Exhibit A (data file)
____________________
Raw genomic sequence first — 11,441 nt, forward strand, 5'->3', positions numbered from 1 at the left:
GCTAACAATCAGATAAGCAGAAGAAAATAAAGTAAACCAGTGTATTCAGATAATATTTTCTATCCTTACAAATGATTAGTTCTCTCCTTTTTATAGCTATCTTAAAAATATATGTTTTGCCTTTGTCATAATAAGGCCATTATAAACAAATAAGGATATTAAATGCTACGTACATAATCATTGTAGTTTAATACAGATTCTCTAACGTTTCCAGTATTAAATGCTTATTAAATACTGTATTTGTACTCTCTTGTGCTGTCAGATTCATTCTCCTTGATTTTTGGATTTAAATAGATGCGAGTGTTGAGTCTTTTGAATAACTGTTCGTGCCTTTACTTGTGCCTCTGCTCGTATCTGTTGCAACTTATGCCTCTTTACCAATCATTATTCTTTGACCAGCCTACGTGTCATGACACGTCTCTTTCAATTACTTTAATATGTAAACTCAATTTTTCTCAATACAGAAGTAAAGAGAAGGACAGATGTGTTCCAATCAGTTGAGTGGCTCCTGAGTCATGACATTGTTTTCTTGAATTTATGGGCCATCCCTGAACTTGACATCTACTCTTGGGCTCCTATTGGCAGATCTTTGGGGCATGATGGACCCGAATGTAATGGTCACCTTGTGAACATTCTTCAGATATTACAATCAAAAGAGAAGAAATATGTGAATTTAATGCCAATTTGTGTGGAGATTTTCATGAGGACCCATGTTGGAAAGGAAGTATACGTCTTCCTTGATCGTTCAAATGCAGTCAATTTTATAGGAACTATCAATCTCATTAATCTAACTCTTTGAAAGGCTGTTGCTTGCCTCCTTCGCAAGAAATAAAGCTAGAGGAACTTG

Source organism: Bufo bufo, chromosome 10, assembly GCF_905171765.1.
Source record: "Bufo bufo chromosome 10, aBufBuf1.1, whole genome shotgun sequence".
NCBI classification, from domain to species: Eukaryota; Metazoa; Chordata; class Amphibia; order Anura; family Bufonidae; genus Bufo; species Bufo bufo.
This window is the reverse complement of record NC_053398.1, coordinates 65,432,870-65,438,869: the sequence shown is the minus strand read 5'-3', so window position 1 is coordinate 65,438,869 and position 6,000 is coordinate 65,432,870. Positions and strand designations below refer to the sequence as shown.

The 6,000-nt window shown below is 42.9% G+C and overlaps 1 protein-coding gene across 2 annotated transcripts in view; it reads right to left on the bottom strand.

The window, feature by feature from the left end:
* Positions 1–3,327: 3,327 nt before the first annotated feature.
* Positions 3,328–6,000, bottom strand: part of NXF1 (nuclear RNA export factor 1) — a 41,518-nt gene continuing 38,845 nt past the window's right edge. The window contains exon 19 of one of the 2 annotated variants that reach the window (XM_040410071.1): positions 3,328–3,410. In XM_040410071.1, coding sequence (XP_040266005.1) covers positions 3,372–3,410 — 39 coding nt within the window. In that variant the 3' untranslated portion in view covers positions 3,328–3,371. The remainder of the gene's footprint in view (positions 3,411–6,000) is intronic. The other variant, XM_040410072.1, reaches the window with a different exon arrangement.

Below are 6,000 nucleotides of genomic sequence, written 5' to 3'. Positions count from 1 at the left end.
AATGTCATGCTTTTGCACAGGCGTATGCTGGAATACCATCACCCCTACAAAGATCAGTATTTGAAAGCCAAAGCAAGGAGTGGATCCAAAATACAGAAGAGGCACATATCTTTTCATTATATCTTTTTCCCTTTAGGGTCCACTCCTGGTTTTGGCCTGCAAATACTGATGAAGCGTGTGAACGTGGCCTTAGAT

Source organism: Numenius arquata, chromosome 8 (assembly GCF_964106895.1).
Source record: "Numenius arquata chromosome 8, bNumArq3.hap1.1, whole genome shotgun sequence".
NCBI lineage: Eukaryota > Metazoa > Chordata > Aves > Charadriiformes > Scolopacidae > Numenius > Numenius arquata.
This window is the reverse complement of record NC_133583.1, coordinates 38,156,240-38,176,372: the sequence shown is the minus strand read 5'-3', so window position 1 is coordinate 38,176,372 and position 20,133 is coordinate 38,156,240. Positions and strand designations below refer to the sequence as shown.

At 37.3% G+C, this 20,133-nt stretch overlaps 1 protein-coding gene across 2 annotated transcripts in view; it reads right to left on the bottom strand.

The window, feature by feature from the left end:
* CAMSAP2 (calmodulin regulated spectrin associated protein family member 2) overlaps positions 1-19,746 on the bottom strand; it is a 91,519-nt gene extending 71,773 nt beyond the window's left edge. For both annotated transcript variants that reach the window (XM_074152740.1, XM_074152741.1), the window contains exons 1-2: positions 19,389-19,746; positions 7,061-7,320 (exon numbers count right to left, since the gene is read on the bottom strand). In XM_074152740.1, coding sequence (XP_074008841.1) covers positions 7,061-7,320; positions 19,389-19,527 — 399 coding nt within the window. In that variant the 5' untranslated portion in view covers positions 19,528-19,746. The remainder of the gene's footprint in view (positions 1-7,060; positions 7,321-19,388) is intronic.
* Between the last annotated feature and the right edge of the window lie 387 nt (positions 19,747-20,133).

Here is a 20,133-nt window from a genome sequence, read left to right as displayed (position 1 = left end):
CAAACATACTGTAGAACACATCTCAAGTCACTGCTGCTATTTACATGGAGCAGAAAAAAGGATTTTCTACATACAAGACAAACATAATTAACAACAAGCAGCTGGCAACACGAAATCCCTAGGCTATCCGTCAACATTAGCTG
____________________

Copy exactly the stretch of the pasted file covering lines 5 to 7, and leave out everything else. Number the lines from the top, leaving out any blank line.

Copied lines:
NCBI classification, from domain to species: Eukaryota; Metazoa; Chordata; class Amphibia; order Anura; family Bufonidae; genus Bufo; species Bufo bufo.
This window is the reverse complement of record NC_053398.1, coordinates 65,432,870-65,438,869: the sequence shown is the minus strand read 5'-3', so window position 1 is coordinate 65,438,869 and position 6,000 is coordinate 65,432,870. Positions and strand designations below refer to the sequence as shown.

The 6,000-nt window shown below is 42.9% G+C and overlaps 1 protein-coding gene across 2 annotated transcripts in view; it reads right to left on the bottom strand.